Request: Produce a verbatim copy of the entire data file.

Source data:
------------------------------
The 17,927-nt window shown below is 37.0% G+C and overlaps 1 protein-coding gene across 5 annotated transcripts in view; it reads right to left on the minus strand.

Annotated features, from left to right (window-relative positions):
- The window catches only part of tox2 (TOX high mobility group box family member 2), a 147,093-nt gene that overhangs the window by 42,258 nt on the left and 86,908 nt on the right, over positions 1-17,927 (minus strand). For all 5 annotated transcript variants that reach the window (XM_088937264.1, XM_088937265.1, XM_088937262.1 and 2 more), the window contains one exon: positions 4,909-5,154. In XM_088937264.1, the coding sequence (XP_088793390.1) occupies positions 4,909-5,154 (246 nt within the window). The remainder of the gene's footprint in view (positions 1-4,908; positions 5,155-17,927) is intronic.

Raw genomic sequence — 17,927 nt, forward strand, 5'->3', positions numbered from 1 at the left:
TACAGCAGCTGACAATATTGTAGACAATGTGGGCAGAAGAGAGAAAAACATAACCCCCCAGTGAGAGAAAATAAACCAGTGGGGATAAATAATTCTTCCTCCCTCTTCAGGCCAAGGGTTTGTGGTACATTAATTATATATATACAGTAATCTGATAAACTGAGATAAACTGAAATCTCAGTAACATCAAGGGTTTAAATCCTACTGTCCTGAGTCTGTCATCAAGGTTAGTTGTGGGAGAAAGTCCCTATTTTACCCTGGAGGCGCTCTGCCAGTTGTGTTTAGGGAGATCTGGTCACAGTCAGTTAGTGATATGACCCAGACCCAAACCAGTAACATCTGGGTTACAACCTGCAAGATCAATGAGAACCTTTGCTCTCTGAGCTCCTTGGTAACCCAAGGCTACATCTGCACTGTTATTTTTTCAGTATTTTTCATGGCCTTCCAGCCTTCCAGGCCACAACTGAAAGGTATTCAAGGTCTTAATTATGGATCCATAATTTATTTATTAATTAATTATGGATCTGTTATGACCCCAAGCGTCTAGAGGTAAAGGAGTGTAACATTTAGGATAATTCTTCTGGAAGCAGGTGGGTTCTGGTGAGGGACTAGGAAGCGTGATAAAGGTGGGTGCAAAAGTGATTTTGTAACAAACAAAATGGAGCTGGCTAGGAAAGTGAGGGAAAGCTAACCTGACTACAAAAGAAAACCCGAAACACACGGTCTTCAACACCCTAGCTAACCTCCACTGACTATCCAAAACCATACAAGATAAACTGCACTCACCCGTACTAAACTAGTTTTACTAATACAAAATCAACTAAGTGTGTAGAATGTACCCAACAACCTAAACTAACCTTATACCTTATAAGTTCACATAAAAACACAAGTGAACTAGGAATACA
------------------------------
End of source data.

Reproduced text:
The 17,927-nt window shown below is 37.0% G+C and overlaps 1 protein-coding gene across 5 annotated transcripts in view; it reads right to left on the minus strand.

Annotated features, from left to right (window-relative positions):
- The window catches only part of tox2 (TOX high mobility group box family member 2), a 147,093-nt gene that overhangs the window by 42,258 nt on the left and 86,908 nt on the right, over positions 1-17,927 (minus strand). For all 5 annotated transcript variants that reach the window (XM_088937264.1, XM_088937265.1, XM_088937262.1 and 2 more), the window contains one exon: positions 4,909-5,154. In XM_088937264.1, the coding sequence (XP_088793390.1) occupies positions 4,909-5,154 (246 nt within the window). The remainder of the gene's footprint in view (positions 1-4,908; positions 5,155-17,927) is intronic.

Raw genomic sequence — 17,927 nt, forward strand, 5'->3', positions numbered from 1 at the left:
TACAGCAGCTGACAATATTGTAGACAATGTGGGCAGAAGAGAGAAAAACATAACCCCCCAGTGAGAGAAAATAAACCAGTGGGGATAAATAATTCTTCCTCCCTCTTCAGGCCAAGGGTTTGTGGTACATTAATTATATATATACAGTAATCTGATAAACTGAGATAAACTGAAATCTCAGTAACATCAAGGGTTTAAATCCTACTGTCCTGAGTCTGTCATCAAGGTTAGTTGTGGGAGAAAGTCCCTATTTTACCCTGGAGGCGCTCTGCCAGTTGTGTTTAGGGAGATCTGGTCACAGTCAGTTAGTGATATGACCCAGACCCAAACCAGTAACATCTGGGTTACAACCTGCAAGATCAATGAGAACCTTTGCTCTCTGAGCTCCTTGGTAACCCAAGGCTACATCTGCACTGTTATTTTTTCAGTATTTTTCATGGCCTTCCAGCCTTCCAGGCCACAACTGAAAGGTATTCAAGGTCTTAATTATGGATCCATAATTTATTTATTAATTAATTATGGATCTGTTATGACCCCAAGCGTCTAGAGGTAAAGGAGTGTAACATTTAGGATAATTCTTCTGGAAGCAGGTGGGTTCTGGTGAGGGACTAGGAAGCGTGATAAAGGTGGGTGCAAAAGTGATTTTGTAACAAACAAAATGGAGCTGGCTAGGAAAGTGAGGGAAAGCTAACCTGACTACAAAAGAAAACCCGAAACACACGGTCTTCAACACCCTAGCTAACCTCCACTGACTATCCAAAACCATACAAGATAAACTGCACTCACCCGTACTAAACTAGTTTTACTAATACAAAATCAACTAAGTGTGTAGAATGTACCCAACAACCTAAACTAACCTTATACCTTATAAGTTCACATAAAAACACAAGTGAACTAGGAATACA